I wasn't done yet. I replaced the room's traditional toggle wall switch with an Insteon 2466DW ToggleLinc Dimmer Switch. Fits nicely with the rest of my home's original toggle switches. Using the locally-controlled toggler dimming feature is a little awkward (toggle up for 1/2 sec and release, then up again). This isn't a significant issue for me, because the INSTEON Mini Remote - 4 Scene dims and toggles on or off with ease, from my desk. Using that dimmer saves me some power for daily use, and I can go very low with the dimming, without flicker. On those mid-winter short days, I tend to leave them on full-tilt. Walking into the room, a quick flick up of the toggle as I walk into the dark room means I sure appreciate these instant-on bulbs. Occasionally, I'll flick the toggle too briefly for it to notice, so that's another minor area where the ToggleLinc functionality could improve

    Having another quick look at Amazon today, I don't see any LED ceiling fixtures with bulbs I can easily replace with decent LEDs. Nor are they anywhere near this kind of light output, and don't tell you the CRI. I doubt I'd like any of them, as I've become something of a CRI fiend, finally getting over our common nightmare that was CFL.

    Someday, I'm hoping for a more opaque glass diffuser to replace the one I have, to hide the bulbs just a bit more. Then again, how often do I look at a fixture, on or off? I'll keep an eye out anyway. Stay tuned!

    Yes, the tops are dimmer, but this is a far less conspicuous than the Cree TW bulbs.

    Feb 13 2016 Update

    I was adding old useless stuff to my electronics disposal bin today, and spotted Cree TW bulbs in there. This suddenly reminded me that 2 of my 3 bulbs in the office fixture described above had failed, and I think that was soon after I had installed the ToggleLinc dimmer. Not sure what happened here, but see also these forum threads about a different Insteon dimmer models:

    What conclusions to draw are unclear, but my failures could very well be my own fault, so any warranty claim against Cree seems unfair. I hadn't carefully verified whether Insteon makes any claims about LED compatibility. Smarthome does list many other non-Insteon dimmers that explicitly proclaim their CFL/LED compatibility, but I need the Insteon programmable and remote control.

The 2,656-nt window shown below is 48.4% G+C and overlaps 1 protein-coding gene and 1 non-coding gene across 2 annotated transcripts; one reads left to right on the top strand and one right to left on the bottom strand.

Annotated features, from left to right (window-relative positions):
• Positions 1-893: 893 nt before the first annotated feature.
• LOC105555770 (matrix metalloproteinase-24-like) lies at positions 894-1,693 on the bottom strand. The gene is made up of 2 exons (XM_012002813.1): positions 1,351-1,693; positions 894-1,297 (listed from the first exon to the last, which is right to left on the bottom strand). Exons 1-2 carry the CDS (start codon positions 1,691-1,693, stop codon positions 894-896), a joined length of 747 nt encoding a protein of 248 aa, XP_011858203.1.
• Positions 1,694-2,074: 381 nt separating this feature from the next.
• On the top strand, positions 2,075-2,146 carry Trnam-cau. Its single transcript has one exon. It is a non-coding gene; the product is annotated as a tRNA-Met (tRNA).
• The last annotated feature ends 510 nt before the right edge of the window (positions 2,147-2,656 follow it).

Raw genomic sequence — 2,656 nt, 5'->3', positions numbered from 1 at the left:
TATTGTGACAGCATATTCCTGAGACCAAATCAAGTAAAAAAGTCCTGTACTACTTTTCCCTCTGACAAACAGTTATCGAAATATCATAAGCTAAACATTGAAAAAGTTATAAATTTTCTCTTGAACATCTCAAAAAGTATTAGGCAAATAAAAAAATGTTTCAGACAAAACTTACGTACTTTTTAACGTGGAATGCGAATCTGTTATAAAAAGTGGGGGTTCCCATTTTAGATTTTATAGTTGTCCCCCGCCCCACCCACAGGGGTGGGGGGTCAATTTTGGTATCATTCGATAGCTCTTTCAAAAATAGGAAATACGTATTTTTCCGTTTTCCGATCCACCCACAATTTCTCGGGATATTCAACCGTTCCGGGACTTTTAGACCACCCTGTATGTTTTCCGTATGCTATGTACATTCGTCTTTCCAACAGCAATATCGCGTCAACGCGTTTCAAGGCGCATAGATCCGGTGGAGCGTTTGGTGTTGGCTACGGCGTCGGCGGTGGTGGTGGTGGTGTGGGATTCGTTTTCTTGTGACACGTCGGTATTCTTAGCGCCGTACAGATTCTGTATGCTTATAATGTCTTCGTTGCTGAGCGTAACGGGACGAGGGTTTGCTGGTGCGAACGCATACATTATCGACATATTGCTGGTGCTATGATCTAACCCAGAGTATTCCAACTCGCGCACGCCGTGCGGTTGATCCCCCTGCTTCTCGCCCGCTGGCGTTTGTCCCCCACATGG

My GE Reveal bulbs seem to be just fine after 7 months of daily use with the Insteon 2466DW dimmer. GE's dimmer compatibility sheet is lacking, and doesn't list this Reveal bulb anyway.

    There's the rub. Smarthome/Insteon just doesn't seem to have published any compatibility guides for LED bulbs. Bithead's Blog commenter Bob sums it up very nicely [

    Finally, even if I were to replace my current Insteon dimmers with an updated offering from Smartlabs, right now they can’t assure me that their latest Insteon dimmer circuitry is fully LED compatible. Other lighting control manufactures, such a Lutron, have official product guides that list compatibility with LED bulbs. It baffles me how Smartlabs supposedly offers modern lighting control products, yet can’t assure compatibility with the current lighting technology.

    Jan 27 2017 Update

    this Cree TW bulb that failed had been in a circuit with an Insteon dimmer, but failed later on in this non-dimmable fixture, with a slight glow remaining. Photo from Jan 27, 2017.

    I'm disappointed to report back that over the last year, 3 of my Cree TW bulbs have failed, with the most recent failure pictured here. Perhaps I just got a bad batch, or perhaps using them with my particular Insteon dimmer switch did them in, I'll probably never know. Just passing a little data along.

    Aug 30 2022 Update


    I have been contacted by Paul Martin from SpecialChem, who let me know about their recently published technical article that might be of interest to my readers:

    • Why Does Plastic Turn Yellow? Prevention is Better than Cure

      Plastic yellowing often occurs when polymer chains degrade. This happens either in the presence of oxygen and UV light (photooxidation) or in sufficient heat (thermal oxidation). As a result, “yellow bodies” are created that impart yellow coloration.


    Given I have recently replaced my back deck's fixture with a white plastic Ring Floodlight Cam Wired Pro with Bird’s Eye View and 3D Motion Detection, I do wonder whether Ring has formulated their plastic to protect against yellowing over time, which looks particularly bad on homes with white vinyl siding.

    See also at TinkerTry